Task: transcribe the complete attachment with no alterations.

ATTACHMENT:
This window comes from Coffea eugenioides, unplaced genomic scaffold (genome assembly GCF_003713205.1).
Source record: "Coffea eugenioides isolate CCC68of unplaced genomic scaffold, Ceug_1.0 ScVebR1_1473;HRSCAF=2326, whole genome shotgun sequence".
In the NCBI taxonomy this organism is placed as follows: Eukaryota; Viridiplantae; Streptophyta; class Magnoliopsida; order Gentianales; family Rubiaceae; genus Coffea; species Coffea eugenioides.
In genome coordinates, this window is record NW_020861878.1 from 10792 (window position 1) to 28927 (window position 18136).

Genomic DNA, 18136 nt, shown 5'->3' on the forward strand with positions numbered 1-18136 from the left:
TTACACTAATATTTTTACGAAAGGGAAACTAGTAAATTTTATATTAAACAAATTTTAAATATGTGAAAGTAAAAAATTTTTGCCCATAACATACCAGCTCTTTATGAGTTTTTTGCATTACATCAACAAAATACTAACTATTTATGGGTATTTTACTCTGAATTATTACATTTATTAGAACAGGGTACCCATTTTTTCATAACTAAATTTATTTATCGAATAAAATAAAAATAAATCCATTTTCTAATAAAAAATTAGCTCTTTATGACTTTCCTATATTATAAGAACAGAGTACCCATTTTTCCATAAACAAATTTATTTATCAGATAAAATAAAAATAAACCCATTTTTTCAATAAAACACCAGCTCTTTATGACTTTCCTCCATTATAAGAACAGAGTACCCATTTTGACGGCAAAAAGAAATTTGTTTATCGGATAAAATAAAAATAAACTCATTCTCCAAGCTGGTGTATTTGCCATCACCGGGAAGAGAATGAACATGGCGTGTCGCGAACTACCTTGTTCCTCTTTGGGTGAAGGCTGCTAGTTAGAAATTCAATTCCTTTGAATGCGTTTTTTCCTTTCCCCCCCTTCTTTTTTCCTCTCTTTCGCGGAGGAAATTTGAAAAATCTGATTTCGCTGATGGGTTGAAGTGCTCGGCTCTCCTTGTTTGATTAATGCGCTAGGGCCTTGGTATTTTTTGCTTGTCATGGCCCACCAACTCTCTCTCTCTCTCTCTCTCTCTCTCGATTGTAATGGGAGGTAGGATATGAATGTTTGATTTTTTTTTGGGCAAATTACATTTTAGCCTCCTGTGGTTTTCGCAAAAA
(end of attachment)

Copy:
This window comes from Coffea eugenioides, unplaced genomic scaffold (genome assembly GCF_003713205.1).
Source record: "Coffea eugenioides isolate CCC68of unplaced genomic scaffold, Ceug_1.0 ScVebR1_1473;HRSCAF=2326, whole genome shotgun sequence".
In the NCBI taxonomy this organism is placed as follows: Eukaryota; Viridiplantae; Streptophyta; class Magnoliopsida; order Gentianales; family Rubiaceae; genus Coffea; species Coffea eugenioides.
In genome coordinates, this window is record NW_020861878.1 from 10792 (window position 1) to 28927 (window position 18136).

Genomic DNA, 18136 nt, shown 5'->3' on the forward strand with positions numbered 1-18136 from the left:
TTACACTAATATTTTTACGAAAGGGAAACTAGTAAATTTTATATTAAACAAATTTTAAATATGTGAAAGTAAAAAATTTTTGCCCATAACATACCAGCTCTTTATGAGTTTTTTGCATTACATCAACAAAATACTAACTATTTATGGGTATTTTACTCTGAATTATTACATTTATTAGAACAGGGTACCCATTTTTTCATAACTAAATTTATTTATCGAATAAAATAAAAATAAATCCATTTTCTAATAAAAAATTAGCTCTTTATGACTTTCCTATATTATAAGAACAGAGTACCCATTTTTCCATAAACAAATTTATTTATCAGATAAAATAAAAATAAACCCATTTTTTCAATAAAACACCAGCTCTTTATGACTTTCCTCCATTATAAGAACAGAGTACCCATTTTGACGGCAAAAAGAAATTTGTTTATCGGATAAAATAAAAATAAACTCATTCTCCAAGCTGGTGTATTTGCCATCACCGGGAAGAGAATGAACATGGCGTGTCGCGAACTACCTTGTTCCTCTTTGGGTGAAGGCTGCTAGTTAGAAATTCAATTCCTTTGAATGCGTTTTTTCCTTTCCCCCCCTTCTTTTTTCCTCTCTTTCGCGGAGGAAATTTGAAAAATCTGATTTCGCTGATGGGTTGAAGTGCTCGGCTCTCCTTGTTTGATTAATGCGCTAGGGCCTTGGTATTTTTTGCTTGTCATGGCCCACCAACTCTCTCTCTCTCTCTCTCTCTCTCTCGATTGTAATGGGAGGTAGGATATGAATGTTTGATTTTTTTTTGGGCAAATTACATTTTAGCCTCCTGTGGTTTTCGCAAAAA